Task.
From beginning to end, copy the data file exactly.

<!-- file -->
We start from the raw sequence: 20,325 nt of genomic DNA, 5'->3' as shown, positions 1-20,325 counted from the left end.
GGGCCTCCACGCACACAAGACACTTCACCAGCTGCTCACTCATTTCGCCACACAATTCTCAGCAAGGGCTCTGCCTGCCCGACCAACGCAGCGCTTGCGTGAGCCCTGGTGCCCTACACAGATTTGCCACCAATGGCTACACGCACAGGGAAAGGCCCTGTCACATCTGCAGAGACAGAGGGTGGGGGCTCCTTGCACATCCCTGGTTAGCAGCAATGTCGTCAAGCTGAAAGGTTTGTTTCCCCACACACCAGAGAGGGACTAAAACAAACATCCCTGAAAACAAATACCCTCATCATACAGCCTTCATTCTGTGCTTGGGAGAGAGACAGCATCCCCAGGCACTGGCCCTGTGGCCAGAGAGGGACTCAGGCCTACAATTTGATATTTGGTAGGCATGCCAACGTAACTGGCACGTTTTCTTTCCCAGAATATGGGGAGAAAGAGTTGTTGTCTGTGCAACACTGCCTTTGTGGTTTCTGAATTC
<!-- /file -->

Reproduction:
We start from the raw sequence: 20,325 nt of genomic DNA, 5'->3' as shown, positions 1-20,325 counted from the left end.
GGGCCTCCACGCACACAAGACACTTCACCAGCTGCTCACTCATTTCGCCACACAATTCTCAGCAAGGGCTCTGCCTGCCCGACCAACGCAGCGCTTGCGTGAGCCCTGGTGCCCTACACAGATTTGCCACCAATGGCTACACGCACAGGGAAAGGCCCTGTCACATCTGCAGAGACAGAGGGTGGGGGCTCCTTGCACATCCCTGGTTAGCAGCAATGTCGTCAAGCTGAAAGGTTTGTTTCCCCACACACCAGAGAGGGACTAAAACAAACATCCCTGAAAACAAATACCCTCATCATACAGCCTTCATTCTGTGCTTGGGAGAGAGACAGCATCCCCAGGCACTGGCCCTGTGGCCAGAGAGGGACTCAGGCCTACAATTTGATATTTGGTAGGCATGCCAACGTAACTGGCACGTTTTCTTTCCCAGAATATGGGGAGAAAGAGTTGTTGTCTGTGCAACACTGCCTTTGTGGTTTCTGAATTC